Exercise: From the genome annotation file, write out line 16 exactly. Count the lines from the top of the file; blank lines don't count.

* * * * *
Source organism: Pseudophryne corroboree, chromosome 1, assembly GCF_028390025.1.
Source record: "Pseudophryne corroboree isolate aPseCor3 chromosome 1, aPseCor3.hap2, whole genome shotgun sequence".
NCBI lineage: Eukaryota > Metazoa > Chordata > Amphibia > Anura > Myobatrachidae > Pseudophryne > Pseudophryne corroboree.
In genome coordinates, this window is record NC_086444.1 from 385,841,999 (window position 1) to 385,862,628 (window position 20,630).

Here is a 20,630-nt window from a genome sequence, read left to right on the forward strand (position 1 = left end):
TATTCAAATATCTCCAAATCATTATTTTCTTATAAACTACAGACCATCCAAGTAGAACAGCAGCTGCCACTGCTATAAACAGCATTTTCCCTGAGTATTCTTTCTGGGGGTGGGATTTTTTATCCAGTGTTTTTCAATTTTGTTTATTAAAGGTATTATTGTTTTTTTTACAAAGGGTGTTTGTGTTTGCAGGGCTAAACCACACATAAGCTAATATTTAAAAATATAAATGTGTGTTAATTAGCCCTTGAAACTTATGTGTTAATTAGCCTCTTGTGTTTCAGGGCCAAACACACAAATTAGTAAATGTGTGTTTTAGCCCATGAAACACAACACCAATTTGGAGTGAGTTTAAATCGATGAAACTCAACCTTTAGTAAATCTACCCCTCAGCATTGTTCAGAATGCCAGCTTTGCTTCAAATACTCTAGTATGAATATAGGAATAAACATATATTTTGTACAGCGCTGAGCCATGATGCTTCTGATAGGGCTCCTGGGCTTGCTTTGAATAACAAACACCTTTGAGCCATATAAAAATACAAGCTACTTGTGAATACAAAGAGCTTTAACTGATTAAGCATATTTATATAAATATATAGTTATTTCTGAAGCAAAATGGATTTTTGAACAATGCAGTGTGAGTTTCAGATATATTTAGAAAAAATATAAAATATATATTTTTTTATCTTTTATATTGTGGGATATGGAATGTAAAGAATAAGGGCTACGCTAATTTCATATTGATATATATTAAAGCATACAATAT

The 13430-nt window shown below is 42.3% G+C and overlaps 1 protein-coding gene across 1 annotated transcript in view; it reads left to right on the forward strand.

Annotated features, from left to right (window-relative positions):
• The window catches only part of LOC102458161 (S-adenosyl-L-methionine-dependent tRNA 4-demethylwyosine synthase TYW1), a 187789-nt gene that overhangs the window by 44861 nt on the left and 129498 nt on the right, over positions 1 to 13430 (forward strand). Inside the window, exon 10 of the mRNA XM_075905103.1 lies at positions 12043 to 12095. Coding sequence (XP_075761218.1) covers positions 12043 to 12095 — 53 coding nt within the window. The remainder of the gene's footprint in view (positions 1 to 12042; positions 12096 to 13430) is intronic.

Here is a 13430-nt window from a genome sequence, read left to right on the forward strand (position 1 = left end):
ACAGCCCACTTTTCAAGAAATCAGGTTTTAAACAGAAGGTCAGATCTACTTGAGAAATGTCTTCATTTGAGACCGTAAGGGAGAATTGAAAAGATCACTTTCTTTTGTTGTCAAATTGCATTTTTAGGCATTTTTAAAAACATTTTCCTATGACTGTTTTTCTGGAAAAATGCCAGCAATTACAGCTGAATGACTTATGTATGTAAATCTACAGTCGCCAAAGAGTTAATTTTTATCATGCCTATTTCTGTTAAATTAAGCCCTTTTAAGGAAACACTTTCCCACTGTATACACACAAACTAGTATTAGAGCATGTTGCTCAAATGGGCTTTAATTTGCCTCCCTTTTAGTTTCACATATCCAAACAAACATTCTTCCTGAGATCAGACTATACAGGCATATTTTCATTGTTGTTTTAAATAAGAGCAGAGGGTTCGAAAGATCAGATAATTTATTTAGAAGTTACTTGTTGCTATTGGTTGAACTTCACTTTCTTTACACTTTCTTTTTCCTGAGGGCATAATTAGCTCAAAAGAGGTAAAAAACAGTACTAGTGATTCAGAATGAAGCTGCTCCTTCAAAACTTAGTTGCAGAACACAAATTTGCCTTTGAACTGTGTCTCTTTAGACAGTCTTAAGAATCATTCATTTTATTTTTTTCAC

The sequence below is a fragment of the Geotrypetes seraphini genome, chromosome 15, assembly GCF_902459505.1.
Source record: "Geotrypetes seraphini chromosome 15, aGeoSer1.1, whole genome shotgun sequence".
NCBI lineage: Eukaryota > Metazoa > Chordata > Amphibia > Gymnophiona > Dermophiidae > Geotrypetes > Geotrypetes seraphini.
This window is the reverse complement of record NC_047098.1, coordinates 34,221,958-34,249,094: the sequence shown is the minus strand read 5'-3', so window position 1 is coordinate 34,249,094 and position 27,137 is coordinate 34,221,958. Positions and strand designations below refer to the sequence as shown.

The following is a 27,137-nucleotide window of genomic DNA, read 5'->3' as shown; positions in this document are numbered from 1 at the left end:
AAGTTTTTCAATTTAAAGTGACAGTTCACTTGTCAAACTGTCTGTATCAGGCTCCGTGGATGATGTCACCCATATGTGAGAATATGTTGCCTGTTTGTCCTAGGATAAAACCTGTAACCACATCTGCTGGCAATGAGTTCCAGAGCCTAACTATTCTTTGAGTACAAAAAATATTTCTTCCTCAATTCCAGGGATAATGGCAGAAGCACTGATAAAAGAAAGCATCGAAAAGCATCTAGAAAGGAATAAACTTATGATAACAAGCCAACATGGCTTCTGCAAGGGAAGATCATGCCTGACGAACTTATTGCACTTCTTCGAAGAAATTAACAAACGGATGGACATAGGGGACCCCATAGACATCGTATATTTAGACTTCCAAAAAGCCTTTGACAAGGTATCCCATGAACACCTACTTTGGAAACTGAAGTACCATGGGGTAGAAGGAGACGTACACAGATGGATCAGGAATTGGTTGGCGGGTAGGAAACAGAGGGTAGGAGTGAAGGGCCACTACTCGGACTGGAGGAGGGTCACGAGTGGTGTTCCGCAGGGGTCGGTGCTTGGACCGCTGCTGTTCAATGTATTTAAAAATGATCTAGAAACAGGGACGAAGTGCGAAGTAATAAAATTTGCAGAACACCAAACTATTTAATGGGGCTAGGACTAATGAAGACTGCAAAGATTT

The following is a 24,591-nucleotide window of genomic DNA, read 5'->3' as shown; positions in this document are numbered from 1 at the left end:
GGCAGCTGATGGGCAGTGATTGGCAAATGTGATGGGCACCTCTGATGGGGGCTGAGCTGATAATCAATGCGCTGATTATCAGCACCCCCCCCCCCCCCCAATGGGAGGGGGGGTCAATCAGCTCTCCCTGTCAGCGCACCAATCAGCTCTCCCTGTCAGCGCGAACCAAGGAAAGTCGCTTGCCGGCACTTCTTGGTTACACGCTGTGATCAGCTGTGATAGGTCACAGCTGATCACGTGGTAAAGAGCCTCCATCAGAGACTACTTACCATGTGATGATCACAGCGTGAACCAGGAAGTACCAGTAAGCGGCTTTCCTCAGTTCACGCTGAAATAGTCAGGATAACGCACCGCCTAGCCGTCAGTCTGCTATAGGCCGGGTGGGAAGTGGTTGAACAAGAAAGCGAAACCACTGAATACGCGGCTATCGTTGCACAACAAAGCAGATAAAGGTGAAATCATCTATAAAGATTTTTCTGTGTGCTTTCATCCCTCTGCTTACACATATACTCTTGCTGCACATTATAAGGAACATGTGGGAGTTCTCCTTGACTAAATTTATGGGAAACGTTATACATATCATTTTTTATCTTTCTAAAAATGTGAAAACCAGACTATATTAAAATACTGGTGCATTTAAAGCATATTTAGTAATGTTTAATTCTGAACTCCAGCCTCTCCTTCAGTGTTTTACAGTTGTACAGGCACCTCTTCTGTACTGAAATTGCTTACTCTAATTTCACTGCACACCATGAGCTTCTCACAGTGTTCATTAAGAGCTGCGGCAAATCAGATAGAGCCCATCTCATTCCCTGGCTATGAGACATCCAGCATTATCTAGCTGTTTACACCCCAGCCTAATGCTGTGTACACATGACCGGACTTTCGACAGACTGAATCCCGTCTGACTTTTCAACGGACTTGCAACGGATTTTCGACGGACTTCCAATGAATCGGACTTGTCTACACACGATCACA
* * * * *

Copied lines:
The following is a 27,137-nucleotide window of genomic DNA, read 5'->3' as shown; positions in this document are numbered from 1 at the left end: